This is not just a lazy way to quote," contends Dr. D'Arcy..  She believes that this usage of "like" "actually opened new doors in communication., allowing a storyteller to reference thoughts and sounds and gestures, rather than just what was said."  She says, "That's why I respect these forms.  We started quoting our inner states more and more.  They let us do things we couldn't do before."

Still, I can't shake my aversion to the constant and relentless use of that little l-word.  All you have to do is watch old movies or television shows and you will notice how "like" has steadily infiltrated the language.  In those films and TV shows, the word "like" is seldom used in the same manner it is used today, and it is not used with the same frequency.  Leave it to Beaver's Wally Cleaver never says, "I'm, like, going over to Eddie Haskell's house this afternoon."  "

Likeitis" has even spread to television and radio broadcasters.  Everyone from talk show hosts to sportscasters has caught the disease.  They used to say, "As I said."  Now they say, "Like I said."  Back in the days when smoking was much more acceptable, there was a very well-known advertising slogan for a brand of cigarettes.  From 1954 until 1972, R.J. Reynolds Tobacco used the slogan "Winston tastes good like a cigarette should" in its print ads.  RJR's advertising committee held a meeting with its agency, William Esty Co., at which the grammatically questionable slogan was agreed upon.  RJR decided to use"like" rather than "an" in its print advertising slogan.  In 1956, the slogan was put to music for radio and television.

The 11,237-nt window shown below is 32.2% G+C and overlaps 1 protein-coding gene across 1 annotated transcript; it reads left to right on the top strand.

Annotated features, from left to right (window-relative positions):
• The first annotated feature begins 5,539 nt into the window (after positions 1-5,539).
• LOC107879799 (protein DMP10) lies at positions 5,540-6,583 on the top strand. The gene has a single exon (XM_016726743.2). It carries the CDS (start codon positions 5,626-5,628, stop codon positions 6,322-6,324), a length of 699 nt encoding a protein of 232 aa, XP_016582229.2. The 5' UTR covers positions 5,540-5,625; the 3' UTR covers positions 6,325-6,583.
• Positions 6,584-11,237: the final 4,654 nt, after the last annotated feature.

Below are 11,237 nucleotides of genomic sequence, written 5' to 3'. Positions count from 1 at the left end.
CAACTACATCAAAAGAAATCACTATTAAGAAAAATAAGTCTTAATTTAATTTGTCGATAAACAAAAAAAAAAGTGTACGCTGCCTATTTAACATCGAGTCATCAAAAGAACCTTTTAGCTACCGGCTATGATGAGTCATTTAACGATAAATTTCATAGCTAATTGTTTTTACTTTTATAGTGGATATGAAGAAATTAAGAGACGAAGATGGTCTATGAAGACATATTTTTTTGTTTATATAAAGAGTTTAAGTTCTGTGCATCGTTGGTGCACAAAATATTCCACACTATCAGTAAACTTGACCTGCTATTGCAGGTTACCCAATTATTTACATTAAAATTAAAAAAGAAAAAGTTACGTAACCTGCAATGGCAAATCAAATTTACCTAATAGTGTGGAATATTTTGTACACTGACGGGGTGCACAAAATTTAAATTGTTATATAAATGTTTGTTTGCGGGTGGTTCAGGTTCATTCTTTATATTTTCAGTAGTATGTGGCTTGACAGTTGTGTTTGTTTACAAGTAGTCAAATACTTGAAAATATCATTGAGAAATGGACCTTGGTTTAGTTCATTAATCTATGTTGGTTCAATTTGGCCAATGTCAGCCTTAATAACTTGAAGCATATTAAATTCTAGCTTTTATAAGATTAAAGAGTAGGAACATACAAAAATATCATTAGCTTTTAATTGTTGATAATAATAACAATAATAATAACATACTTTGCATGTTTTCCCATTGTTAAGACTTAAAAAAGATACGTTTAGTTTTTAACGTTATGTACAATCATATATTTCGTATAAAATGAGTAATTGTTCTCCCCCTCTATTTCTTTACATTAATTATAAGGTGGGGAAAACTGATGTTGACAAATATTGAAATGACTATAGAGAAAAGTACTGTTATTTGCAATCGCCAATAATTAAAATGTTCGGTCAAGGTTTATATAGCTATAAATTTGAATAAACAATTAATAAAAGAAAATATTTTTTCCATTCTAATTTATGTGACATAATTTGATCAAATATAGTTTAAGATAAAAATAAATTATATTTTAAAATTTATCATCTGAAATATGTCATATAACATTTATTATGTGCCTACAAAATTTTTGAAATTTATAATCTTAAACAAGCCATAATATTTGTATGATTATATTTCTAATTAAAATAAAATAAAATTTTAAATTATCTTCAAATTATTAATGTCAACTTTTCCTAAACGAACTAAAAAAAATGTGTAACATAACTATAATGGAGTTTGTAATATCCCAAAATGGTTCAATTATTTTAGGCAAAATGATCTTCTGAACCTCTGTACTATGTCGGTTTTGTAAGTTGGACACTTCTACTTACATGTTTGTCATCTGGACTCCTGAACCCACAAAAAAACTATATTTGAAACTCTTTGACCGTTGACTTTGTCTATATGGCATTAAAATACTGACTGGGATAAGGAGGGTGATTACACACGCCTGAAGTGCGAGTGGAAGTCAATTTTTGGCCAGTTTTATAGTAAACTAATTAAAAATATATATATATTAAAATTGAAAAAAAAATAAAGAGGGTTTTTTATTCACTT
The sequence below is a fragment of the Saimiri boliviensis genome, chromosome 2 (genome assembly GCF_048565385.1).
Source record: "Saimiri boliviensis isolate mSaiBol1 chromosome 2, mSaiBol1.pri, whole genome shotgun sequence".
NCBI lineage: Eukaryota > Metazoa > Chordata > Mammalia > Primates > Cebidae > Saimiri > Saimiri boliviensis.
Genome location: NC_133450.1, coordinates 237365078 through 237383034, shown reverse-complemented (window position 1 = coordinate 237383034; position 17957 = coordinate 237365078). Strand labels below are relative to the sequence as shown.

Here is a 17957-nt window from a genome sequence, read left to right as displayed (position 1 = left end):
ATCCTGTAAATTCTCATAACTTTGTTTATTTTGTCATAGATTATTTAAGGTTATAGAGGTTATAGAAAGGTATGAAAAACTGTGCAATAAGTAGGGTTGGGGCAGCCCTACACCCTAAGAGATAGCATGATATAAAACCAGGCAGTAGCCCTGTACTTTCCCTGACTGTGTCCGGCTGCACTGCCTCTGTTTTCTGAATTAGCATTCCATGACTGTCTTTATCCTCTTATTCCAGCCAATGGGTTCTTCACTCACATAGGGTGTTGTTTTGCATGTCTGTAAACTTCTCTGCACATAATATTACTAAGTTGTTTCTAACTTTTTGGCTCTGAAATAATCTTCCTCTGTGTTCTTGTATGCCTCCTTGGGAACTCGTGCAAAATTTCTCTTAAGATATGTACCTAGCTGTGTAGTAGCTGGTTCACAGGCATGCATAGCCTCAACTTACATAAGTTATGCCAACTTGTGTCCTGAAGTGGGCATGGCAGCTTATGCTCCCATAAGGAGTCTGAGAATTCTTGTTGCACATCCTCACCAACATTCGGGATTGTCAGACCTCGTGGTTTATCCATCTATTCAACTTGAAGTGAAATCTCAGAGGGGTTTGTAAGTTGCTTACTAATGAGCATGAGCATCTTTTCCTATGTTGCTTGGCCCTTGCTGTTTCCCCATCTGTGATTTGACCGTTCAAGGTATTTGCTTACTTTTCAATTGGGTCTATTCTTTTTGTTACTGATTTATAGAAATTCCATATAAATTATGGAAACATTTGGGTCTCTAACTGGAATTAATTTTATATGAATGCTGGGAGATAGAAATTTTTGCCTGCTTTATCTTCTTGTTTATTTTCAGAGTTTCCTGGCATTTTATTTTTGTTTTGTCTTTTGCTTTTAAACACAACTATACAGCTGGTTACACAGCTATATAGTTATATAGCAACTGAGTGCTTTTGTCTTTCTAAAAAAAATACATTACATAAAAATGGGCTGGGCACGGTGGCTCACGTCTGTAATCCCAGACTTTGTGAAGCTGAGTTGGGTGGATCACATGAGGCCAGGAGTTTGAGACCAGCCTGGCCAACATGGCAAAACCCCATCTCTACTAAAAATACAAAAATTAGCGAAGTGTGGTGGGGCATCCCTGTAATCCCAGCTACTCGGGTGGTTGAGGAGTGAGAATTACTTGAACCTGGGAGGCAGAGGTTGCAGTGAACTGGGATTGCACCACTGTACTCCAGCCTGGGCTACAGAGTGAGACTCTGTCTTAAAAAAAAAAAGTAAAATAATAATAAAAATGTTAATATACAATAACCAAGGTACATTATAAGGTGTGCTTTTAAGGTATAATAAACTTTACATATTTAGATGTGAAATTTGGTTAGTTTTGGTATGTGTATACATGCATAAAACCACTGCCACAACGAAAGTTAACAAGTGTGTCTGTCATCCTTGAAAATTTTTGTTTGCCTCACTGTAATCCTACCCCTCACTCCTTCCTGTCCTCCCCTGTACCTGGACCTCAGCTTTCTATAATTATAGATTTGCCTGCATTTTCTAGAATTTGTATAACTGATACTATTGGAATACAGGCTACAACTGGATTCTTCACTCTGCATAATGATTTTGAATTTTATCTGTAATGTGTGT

Grammar purists complained and scholars even debated the issue in the the media.  John Mason Brown, a prominent American drama critic and author, declared  that the slogan caused him physical pain.  Then, after taking a pack of Winston from his pocket, lit one, and said, "But I think the cigarette is great."  When some teachers expressed their opposition to the slogan, RJR added this tagline to its ads: "What do you want?  Good grammar or good taste."  The controversy actually helped RJR increase sales for Winston.

Unlike John Mason Brown, I don't become physically ill when someone misuses the work "like" or uses the word incessantly as a filler.  However, I do care about the integrity of the language and it disappoints me to hear people speak so incoherently.  I become, like, very, dismayed.  Yes, I realize that language is fluid and ever-changing.  I also realize that the overuse of "like" as not the worst thing in the world.  To me, it's not an unforgivable sin.  It's just rather sad.

SOURCES: Time magazine, "Why saying 'Like' a Lot Is Like, Actually a Good Thing," by Amanda Montell, May 23, 2019; AdAge (adage.com); Bad Grammar in Good Taste: Forget About Teachers' Dirty Looks: Bad Grammar Helped Launch this Brand into Fame and Profit," by Robyn Griggs, March 29, 1999; CBC, "Like, don't blame the kids these days, says sociolinguist," February 22, 1017

- Joanne